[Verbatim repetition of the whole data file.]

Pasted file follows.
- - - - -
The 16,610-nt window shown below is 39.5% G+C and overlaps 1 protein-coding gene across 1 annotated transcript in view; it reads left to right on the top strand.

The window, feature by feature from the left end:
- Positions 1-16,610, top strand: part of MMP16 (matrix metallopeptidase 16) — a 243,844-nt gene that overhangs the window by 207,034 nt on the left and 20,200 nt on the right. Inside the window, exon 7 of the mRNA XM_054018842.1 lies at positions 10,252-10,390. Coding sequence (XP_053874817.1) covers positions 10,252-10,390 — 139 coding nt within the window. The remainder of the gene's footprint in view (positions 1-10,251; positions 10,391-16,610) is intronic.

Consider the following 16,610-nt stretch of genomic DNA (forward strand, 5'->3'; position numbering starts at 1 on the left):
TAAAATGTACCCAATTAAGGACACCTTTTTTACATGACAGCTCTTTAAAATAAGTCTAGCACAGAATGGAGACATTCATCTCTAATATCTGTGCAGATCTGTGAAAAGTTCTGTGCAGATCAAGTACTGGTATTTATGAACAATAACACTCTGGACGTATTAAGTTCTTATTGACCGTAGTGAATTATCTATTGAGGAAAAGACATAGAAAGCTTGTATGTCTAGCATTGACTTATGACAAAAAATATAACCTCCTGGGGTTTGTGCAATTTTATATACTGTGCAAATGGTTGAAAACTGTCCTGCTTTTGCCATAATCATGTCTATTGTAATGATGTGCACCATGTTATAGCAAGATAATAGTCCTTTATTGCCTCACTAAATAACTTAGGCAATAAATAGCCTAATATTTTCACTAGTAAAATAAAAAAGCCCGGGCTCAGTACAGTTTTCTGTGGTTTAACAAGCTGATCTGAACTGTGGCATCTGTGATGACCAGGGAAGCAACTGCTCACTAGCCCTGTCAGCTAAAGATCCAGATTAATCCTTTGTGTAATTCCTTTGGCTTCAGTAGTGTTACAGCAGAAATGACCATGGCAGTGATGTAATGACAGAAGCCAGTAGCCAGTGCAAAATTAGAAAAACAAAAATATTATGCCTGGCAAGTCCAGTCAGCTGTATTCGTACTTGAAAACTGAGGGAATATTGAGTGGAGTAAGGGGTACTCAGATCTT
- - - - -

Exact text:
The 16,610-nt window shown below is 39.5% G+C and overlaps 1 protein-coding gene across 1 annotated transcript in view; it reads left to right on the top strand.

The window, feature by feature from the left end:
- Positions 1-16,610, top strand: part of MMP16 (matrix metallopeptidase 16) — a 243,844-nt gene that overhangs the window by 207,034 nt on the left and 20,200 nt on the right. Inside the window, exon 7 of the mRNA XM_054018842.1 lies at positions 10,252-10,390. Coding sequence (XP_053874817.1) covers positions 10,252-10,390 — 139 coding nt within the window. The remainder of the gene's footprint in view (positions 1-10,251; positions 10,391-16,610) is intronic.

Consider the following 16,610-nt stretch of genomic DNA (forward strand, 5'->3'; position numbering starts at 1 on the left):
TAAAATGTACCCAATTAAGGACACCTTTTTTACATGACAGCTCTTTAAAATAAGTCTAGCACAGAATGGAGACATTCATCTCTAATATCTGTGCAGATCTGTGAAAAGTTCTGTGCAGATCAAGTACTGGTATTTATGAACAATAACACTCTGGACGTATTAAGTTCTTATTGACCGTAGTGAATTATCTATTGAGGAAAAGACATAGAAAGCTTGTATGTCTAGCATTGACTTATGACAAAAAATATAACCTCCTGGGGTTTGTGCAATTTTATATACTGTGCAAATGGTTGAAAACTGTCCTGCTTTTGCCATAATCATGTCTATTGTAATGATGTGCACCATGTTATAGCAAGATAATAGTCCTTTATTGCCTCACTAAATAACTTAGGCAATAAATAGCCTAATATTTTCACTAGTAAAATAAAAAAGCCCGGGCTCAGTACAGTTTTCTGTGGTTTAACAAGCTGATCTGAACTGTGGCATCTGTGATGACCAGGGAAGCAACTGCTCACTAGCCCTGTCAGCTAAAGATCCAGATTAATCCTTTGTGTAATTCCTTTGGCTTCAGTAGTGTTACAGCAGAAATGACCATGGCAGTGATGTAATGACAGAAGCCAGTAGCCAGTGCAAAATTAGAAAAACAAAAATATTATGCCTGGCAAGTCCAGTCAGCTGTATTCGTACTTGAAAACTGAGGGAATATTGAGTGGAGTAAGGGGTACTCAGATCTT